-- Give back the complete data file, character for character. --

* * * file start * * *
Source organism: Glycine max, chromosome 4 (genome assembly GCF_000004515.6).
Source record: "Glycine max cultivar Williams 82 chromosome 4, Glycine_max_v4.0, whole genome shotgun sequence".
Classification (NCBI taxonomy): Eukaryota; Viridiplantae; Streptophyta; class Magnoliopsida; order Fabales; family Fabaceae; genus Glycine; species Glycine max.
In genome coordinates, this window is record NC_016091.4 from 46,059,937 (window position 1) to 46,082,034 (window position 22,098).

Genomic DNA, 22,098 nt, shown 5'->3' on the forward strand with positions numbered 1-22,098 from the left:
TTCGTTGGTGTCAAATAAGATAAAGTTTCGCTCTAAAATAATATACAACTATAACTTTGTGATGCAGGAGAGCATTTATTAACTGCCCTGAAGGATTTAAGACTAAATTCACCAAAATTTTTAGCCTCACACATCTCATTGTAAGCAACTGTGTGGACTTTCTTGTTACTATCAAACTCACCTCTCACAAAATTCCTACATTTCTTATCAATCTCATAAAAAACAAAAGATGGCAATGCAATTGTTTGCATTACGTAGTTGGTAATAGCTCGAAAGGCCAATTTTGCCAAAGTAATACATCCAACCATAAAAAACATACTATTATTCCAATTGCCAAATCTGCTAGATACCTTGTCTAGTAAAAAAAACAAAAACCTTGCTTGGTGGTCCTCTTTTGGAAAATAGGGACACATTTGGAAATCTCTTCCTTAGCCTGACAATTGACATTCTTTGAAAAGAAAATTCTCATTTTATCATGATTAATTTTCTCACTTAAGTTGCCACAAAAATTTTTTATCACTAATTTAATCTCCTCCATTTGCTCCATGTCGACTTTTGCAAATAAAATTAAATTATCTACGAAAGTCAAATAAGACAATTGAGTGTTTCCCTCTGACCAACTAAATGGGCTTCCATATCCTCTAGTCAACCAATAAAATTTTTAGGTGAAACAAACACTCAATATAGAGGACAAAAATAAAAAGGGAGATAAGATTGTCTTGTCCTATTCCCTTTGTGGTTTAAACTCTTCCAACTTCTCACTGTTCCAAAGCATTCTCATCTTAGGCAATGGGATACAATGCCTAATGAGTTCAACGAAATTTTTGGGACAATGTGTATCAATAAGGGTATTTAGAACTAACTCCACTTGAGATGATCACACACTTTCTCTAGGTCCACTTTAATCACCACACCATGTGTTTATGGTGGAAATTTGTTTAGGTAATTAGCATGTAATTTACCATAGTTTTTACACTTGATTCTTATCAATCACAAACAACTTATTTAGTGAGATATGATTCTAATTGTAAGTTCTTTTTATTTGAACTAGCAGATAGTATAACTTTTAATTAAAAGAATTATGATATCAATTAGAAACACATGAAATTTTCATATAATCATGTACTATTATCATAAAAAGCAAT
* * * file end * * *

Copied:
Source organism: Glycine max, chromosome 4 (genome assembly GCF_000004515.6).
Source record: "Glycine max cultivar Williams 82 chromosome 4, Glycine_max_v4.0, whole genome shotgun sequence".
Classification (NCBI taxonomy): Eukaryota; Viridiplantae; Streptophyta; class Magnoliopsida; order Fabales; family Fabaceae; genus Glycine; species Glycine max.
In genome coordinates, this window is record NC_016091.4 from 46,059,937 (window position 1) to 46,082,034 (window position 22,098).

Genomic DNA, 22,098 nt, shown 5'->3' on the forward strand with positions numbered 1-22,098 from the left:
TTCGTTGGTGTCAAATAAGATAAAGTTTCGCTCTAAAATAATATACAACTATAACTTTGTGATGCAGGAGAGCATTTATTAACTGCCCTGAAGGATTTAAGACTAAATTCACCAAAATTTTTAGCCTCACACATCTCATTGTAAGCAACTGTGTGGACTTTCTTGTTACTATCAAACTCACCTCTCACAAAATTCCTACATTTCTTATCAATCTCATAAAAAACAAAAGATGGCAATGCAATTGTTTGCATTACGTAGTTGGTAATAGCTCGAAAGGCCAATTTTGCCAAAGTAATACATCCAACCATAAAAAACATACTATTATTCCAATTGCCAAATCTGCTAGATACCTTGTCTAGTAAAAAAAACAAAAACCTTGCTTGGTGGTCCTCTTTTGGAAAATAGGGACACATTTGGAAATCTCTTCCTTAGCCTGACAATTGACATTCTTTGAAAAGAAAATTCTCATTTTATCATGATTAATTTTCTCACTTAAGTTGCCACAAAAATTTTTTATCACTAATTTAATCTCCTCCATTTGCTCCATGTCGACTTTTGCAAATAAAATTAAATTATCTACGAAAGTCAAATAAGACAATTGAGTGTTTCCCTCTGACCAACTAAATGGGCTTCCATATCCTCTAGTCAACCAATAAAATTTTTAGGTGAAACAAACACTCAATATAGAGGACAAAAATAAAAAGGGAGATAAGATTGTCTTGTCCTATTCCCTTTGTGGTTTAAACTCTTCCAACTTCTCACTGTTCCAAAGCATTCTCATCTTAGGCAATGGGATACAATGCCTAATGAGTTCAACGAAATTTTTGGGACAATGTGTATCAATAAGGGTATTTAGAACTAACTCCACTTGAGATGATCACACACTTTCTCTAGGTCCACTTTAATCACCACACCATGTGTTTATGGTGGAAATTTGTTTAGGTAATTAGCATGTAATTTACCATAGTTTTTACACTTGATTCTTATCAATCACAAACAACTTATTTAGTGAGATATGATTCTAATTGTAAGTTCTTTTTATTTGAACTAGCAGATAGTATAACTTTTAATTAAAAGAATTATGATATCAATTAGAAACACATGAAATTTTCATATAATCATGTACTATTATCATAAAAAGCAAT